The Great Pink Scare
Documentary details a homosexual witch hunt at Smith College in 1960
Film to premiere on PBS's Independent Lens, the Emmy Award-winning series hosted by Edie Falco on Tuesday, June 6 at 10 PM (Check Local Listings)
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(San Francisco)--THE GREAT PINK SCARE tells the story of a devastating persecution that took place in a small, idyllic college town in 1960. On the surface, it was the routing out of pornographers, but in reality, it was a witch hunt against homosexuals. By the time it was over, brilliant careers were destroyed and young lives ruined. The issues it raised about privacy rights and civil liberties still reverberate in our society today, more than 40 years later. And in a year when Brokeback Mountain dominated the national discussion and earned crossover acclaim and audiences, THE GREAT PINK SCARE is a sobering reminder of what went before in the struggle for acceptance. Produced and directed by Tug Yourgrau and Dan Miller, THE GREAT PINK SCARE will have its television premiere on the Emmy Award–winning PBS series Independent Lens, hosted by Edie Falco, on Tuesday, June 6, 2006, at 10 PM (check local listings).
On Labor Day weekend in 1960, Massachusetts state police troopers swept through Northampton and hauled 15 men off to jail. Three of them were professors at elite Smith College. "Police Break Up Major Homosexual Smut Ring!" screamed newspaper headlines, first in Boston, then across the country and even internationally. The alleged ringleader, Professor Newton Arvin, was America's finest literary critic. The other two from Smith were junior faculty members Joel Dorius and Ned Spofford. All three were charged with possessing and dispersing obscene literature. They were tried in Northampton Superior Court and convicted as felons. All three lost their jobs.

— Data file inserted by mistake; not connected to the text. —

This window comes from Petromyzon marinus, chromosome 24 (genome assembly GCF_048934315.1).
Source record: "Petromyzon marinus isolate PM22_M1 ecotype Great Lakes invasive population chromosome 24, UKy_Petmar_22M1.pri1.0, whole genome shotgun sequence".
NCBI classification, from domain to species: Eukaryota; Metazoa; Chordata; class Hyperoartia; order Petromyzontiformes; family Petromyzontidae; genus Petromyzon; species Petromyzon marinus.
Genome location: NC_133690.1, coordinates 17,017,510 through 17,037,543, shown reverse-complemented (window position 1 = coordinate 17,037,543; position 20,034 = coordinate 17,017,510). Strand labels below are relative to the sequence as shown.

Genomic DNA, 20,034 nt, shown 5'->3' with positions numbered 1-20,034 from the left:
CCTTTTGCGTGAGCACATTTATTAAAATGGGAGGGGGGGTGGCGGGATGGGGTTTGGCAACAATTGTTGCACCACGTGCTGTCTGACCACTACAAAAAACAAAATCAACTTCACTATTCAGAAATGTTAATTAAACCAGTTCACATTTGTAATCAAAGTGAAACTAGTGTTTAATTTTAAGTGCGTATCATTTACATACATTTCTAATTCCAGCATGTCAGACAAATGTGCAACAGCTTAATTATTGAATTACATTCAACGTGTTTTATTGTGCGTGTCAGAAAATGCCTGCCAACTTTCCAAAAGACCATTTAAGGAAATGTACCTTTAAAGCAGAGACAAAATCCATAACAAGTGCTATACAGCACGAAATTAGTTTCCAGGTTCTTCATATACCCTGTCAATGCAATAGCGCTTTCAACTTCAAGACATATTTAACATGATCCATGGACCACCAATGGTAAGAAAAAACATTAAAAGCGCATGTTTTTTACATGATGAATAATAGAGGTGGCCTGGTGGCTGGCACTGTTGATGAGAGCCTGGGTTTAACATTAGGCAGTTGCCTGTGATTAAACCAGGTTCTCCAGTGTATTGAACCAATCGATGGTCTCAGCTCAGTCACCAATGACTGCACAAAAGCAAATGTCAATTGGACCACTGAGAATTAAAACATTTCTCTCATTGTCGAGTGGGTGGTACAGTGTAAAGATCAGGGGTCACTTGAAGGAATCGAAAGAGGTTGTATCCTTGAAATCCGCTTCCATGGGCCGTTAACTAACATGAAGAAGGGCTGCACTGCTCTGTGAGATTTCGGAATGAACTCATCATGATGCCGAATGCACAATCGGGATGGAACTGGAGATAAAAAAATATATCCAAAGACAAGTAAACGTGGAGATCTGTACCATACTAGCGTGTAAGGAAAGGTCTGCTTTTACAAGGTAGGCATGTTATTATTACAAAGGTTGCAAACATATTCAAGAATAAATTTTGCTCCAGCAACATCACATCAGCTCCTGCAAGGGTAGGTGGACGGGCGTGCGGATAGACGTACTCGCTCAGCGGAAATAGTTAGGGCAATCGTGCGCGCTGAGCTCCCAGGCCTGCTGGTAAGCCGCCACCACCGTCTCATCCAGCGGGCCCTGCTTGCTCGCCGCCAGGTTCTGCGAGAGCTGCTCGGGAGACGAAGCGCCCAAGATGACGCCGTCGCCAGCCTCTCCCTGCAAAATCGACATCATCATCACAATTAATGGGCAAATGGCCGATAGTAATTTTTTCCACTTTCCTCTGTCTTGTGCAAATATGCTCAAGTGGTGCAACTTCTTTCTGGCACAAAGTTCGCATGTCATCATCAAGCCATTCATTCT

The Smith professors never recovered from the scandal. Arvin, who was Truman Capote's great love, became suicidal and was hospitalized at the Northampton State Mental Hospital. He chose not to appeal his conviction and died of cancer just three years later. Dorius and Spofford struggled to overturn their convictions. With a few courageous faculty members and two crusading civil rights attorneys helping them, the appeals, which dragged on for three years, ended in victory after the Supreme Court's landmark rulings against illegal searches and its redefinition of obscenity. The criminal records were erased but the stigma remained. Both Spofford and Dorius, who died earlier this year, were in and out of mental hospitals for years and never recovered their once-promising academic careers.
THE GREAT PINK SCARE weaves together exclusive original interviews with Dorius, Spofford, former Smith College colleague Daniel Aaron, a former state police captain and a Smith alumna, along with rare archival film and commentary by author Barry Werth and historian Martin Duberman.
Funding for THE GREAT PINK SCARE is provided by Independent Television Service (ITVS), the Corporation for Public Broadcasting (CPB), the James Held and Kenn Karakul Charitable Foundation, and the Community Foundation of Massachusetts. The presenting station is WGBY-TV, public television for western New England, headquartered in Springfield, Massachusetts.
THE GREAT PINK SCARE interactive companion website (www.pbs.org/independentlens/greatpinkscare) features detailed information on the film, including an interview with the filmmakers and links and resources pertaining to the film's subject matter. The site also features a Talkback section for viewers to share their ideas and opinions, preview clips of the film, and more.